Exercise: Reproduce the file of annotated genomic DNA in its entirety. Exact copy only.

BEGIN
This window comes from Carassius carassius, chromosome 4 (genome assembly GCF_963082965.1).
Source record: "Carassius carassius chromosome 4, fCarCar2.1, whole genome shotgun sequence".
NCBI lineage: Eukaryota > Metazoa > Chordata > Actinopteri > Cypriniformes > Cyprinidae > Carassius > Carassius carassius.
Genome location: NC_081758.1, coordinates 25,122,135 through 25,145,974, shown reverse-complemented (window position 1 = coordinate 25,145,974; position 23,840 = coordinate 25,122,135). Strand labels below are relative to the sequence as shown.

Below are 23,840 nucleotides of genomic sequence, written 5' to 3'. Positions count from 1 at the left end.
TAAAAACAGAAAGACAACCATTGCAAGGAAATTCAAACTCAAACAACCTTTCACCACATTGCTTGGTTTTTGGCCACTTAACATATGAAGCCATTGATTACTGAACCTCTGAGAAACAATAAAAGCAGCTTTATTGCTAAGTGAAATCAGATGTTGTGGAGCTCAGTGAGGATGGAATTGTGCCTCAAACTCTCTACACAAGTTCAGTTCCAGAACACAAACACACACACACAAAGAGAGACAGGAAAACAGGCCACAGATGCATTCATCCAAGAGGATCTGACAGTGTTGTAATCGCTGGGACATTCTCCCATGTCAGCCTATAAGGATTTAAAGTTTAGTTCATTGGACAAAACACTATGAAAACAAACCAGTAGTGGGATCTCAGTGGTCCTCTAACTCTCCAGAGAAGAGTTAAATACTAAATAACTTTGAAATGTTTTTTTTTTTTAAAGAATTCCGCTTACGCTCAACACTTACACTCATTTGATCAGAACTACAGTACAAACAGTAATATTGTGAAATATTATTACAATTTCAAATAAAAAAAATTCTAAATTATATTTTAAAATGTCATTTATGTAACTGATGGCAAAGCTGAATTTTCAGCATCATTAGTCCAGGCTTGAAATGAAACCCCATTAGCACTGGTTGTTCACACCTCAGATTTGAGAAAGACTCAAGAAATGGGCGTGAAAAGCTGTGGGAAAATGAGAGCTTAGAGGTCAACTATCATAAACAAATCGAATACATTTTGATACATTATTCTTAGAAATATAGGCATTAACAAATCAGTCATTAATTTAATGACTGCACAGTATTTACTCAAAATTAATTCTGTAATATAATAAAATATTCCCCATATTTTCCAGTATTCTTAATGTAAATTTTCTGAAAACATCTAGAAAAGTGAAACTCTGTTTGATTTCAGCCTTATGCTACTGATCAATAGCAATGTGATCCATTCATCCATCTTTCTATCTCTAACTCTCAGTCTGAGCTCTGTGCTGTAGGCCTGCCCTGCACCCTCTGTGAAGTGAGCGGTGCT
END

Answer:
This window comes from Carassius carassius, chromosome 4 (genome assembly GCF_963082965.1).
Source record: "Carassius carassius chromosome 4, fCarCar2.1, whole genome shotgun sequence".
NCBI lineage: Eukaryota > Metazoa > Chordata > Actinopteri > Cypriniformes > Cyprinidae > Carassius > Carassius carassius.
Genome location: NC_081758.1, coordinates 25,122,135 through 25,145,974, shown reverse-complemented (window position 1 = coordinate 25,145,974; position 23,840 = coordinate 25,122,135). Strand labels below are relative to the sequence as shown.

Below are 23,840 nucleotides of genomic sequence, written 5' to 3'. Positions count from 1 at the left end.
TAAAAACAGAAAGACAACCATTGCAAGGAAATTCAAACTCAAACAACCTTTCACCACATTGCTTGGTTTTTGGCCACTTAACATATGAAGCCATTGATTACTGAACCTCTGAGAAACAATAAAAGCAGCTTTATTGCTAAGTGAAATCAGATGTTGTGGAGCTCAGTGAGGATGGAATTGTGCCTCAAACTCTCTACACAAGTTCAGTTCCAGAACACAAACACACACACACAAAGAGAGACAGGAAAACAGGCCACAGATGCATTCATCCAAGAGGATCTGACAGTGTTGTAATCGCTGGGACATTCTCCCATGTCAGCCTATAAGGATTTAAAGTTTAGTTCATTGGACAAAACACTATGAAAACAAACCAGTAGTGGGATCTCAGTGGTCCTCTAACTCTCCAGAGAAGAGTTAAATACTAAATAACTTTGAAATGTTTTTTTTTTTTAAAGAATTCCGCTTACGCTCAACACTTACACTCATTTGATCAGAACTACAGTACAAACAGTAATATTGTGAAATATTATTACAATTTCAAATAAAAAAAATTCTAAATTATATTTTAAAATGTCATTTATGTAACTGATGGCAAAGCTGAATTTTCAGCATCATTAGTCCAGGCTTGAAATGAAACCCCATTAGCACTGGTTGTTCACACCTCAGATTTGAGAAAGACTCAAGAAATGGGCGTGAAAAGCTGTGGGAAAATGAGAGCTTAGAGGTCAACTATCATAAACAAATCGAATACATTTTGATACATTATTCTTAGAAATATAGGCATTAACAAATCAGTCATTAATTTAATGACTGCACAGTATTTACTCAAAATTAATTCTGTAATATAATAAAATATTCCCCATATTTTCCAGTATTCTTAATGTAAATTTTCTGAAAACATCTAGAAAAGTGAAACTCTGTTTGATTTCAGCCTTATGCTACTGATCAATAGCAATGTGATCCATTCATCCATCTTTCTATCTCTAACTCTCAGTCTGAGCTCTGTGCTGTAGGCCTGCCCTGCACCCTCTGTGAAGTGAGCGGTGCT